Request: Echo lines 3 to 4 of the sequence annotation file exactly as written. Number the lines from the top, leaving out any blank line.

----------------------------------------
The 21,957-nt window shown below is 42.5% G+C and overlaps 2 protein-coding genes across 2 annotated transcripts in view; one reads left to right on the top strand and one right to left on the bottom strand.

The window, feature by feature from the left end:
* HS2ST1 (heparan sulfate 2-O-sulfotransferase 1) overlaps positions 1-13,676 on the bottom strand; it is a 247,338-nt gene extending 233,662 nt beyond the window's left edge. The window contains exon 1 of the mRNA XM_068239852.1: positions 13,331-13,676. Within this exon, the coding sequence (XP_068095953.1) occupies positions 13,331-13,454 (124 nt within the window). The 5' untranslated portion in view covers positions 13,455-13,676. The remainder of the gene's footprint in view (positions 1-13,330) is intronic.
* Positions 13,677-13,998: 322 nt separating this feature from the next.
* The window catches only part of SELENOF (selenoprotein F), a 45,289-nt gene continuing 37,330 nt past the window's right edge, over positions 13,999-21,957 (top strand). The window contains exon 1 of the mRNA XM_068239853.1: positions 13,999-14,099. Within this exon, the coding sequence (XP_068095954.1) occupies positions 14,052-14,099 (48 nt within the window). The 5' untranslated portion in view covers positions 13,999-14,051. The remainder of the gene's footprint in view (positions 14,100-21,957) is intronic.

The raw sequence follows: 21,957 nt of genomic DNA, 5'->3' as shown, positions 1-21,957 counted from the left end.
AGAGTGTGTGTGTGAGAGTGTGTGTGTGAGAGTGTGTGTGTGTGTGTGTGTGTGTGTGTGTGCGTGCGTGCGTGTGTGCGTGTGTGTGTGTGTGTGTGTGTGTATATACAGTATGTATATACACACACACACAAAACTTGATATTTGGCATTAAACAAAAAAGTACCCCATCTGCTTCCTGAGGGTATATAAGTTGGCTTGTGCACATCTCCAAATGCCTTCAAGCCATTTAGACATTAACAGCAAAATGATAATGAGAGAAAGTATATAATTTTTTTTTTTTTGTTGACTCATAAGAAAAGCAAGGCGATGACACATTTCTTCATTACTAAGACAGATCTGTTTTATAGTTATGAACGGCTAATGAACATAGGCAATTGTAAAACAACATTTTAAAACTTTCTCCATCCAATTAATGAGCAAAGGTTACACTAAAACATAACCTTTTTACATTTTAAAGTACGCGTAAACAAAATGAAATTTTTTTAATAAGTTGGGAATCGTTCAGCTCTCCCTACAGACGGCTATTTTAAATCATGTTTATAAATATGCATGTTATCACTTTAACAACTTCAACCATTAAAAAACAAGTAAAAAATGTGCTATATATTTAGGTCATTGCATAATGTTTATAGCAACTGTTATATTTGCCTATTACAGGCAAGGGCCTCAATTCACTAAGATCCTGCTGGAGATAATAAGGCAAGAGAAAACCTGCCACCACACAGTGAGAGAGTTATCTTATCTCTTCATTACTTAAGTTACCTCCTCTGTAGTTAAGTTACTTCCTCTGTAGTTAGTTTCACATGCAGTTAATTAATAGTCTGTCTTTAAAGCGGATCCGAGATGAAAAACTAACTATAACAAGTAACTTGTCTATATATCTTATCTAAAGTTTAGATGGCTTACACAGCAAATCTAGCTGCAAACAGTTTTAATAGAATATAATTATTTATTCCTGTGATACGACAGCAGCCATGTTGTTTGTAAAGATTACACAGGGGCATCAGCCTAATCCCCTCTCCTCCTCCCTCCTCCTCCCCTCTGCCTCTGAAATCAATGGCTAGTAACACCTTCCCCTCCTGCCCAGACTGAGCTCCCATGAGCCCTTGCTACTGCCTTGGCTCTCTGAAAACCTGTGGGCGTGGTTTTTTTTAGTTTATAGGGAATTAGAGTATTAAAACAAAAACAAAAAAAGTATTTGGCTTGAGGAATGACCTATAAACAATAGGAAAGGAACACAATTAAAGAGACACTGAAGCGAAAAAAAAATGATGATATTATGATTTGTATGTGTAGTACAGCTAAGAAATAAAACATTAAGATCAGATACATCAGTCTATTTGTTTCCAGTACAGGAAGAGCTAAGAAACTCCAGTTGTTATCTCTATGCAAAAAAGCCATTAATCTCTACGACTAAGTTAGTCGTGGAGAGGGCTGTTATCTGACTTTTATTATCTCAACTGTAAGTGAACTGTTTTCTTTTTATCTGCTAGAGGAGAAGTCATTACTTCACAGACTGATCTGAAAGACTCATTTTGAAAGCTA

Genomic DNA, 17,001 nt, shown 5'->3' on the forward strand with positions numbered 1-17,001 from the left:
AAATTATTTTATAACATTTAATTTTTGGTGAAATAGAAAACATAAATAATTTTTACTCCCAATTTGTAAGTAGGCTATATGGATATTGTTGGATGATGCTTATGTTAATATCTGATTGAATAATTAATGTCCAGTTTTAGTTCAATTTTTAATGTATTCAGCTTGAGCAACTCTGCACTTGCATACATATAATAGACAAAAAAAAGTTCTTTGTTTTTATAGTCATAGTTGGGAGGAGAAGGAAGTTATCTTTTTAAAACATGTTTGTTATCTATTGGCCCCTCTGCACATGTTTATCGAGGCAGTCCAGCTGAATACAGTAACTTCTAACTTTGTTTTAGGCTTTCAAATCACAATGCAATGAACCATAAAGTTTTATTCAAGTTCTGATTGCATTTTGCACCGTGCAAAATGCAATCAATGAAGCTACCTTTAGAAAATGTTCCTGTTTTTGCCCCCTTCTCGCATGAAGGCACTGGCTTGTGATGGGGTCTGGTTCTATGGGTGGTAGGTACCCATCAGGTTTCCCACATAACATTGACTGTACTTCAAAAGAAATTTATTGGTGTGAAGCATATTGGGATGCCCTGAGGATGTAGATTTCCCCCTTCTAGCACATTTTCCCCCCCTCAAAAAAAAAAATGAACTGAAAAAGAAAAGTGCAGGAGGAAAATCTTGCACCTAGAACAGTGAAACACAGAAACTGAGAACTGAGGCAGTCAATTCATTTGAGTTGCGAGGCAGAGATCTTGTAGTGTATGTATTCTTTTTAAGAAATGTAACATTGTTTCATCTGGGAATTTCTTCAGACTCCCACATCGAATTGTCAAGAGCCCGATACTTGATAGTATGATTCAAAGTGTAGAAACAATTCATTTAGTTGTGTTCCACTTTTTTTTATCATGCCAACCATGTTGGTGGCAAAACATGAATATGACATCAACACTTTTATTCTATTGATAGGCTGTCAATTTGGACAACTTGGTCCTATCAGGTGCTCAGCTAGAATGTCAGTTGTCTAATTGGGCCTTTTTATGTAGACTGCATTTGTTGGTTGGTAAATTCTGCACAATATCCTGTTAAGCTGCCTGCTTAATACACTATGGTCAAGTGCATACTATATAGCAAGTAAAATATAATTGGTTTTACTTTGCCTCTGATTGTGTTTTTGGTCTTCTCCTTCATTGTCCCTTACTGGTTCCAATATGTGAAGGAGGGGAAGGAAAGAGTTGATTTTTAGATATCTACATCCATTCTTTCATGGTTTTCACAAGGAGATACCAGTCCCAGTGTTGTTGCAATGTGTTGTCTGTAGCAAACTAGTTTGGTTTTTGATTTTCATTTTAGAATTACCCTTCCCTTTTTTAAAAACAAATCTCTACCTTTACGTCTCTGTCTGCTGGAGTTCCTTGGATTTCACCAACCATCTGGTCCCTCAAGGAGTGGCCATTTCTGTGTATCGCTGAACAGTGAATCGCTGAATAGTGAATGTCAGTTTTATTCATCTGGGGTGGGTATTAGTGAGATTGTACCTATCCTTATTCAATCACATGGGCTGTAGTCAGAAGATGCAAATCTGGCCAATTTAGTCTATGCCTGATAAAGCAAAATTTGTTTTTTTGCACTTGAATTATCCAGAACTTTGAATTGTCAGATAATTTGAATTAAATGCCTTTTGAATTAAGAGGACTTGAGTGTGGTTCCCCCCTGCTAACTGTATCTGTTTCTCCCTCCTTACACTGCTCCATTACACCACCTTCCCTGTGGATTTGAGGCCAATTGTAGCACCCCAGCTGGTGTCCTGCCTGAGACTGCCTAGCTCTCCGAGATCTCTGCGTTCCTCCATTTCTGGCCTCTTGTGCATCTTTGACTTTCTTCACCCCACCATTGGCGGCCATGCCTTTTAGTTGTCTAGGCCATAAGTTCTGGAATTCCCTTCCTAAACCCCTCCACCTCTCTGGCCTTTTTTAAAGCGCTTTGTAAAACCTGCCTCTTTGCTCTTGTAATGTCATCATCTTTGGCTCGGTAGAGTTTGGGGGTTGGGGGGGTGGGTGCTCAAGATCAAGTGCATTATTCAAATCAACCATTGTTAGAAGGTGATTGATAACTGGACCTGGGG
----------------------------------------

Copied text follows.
* HS2ST1 (heparan sulfate 2-O-sulfotransferase 1) overlaps positions 1-13,676 on the bottom strand; it is a 247,338-nt gene extending 233,662 nt beyond the window's left edge. The window contains exon 1 of the mRNA XM_068239852.1: positions 13,331-13,676. Within this exon, the coding sequence (XP_068095953.1) occupies positions 13,331-13,454 (124 nt within the window). The 5' untranslated portion in view covers positions 13,455-13,676. The remainder of the gene's footprint in view (positions 1-13,330) is intronic.
* Positions 13,677-13,998: 322 nt separating this feature from the next.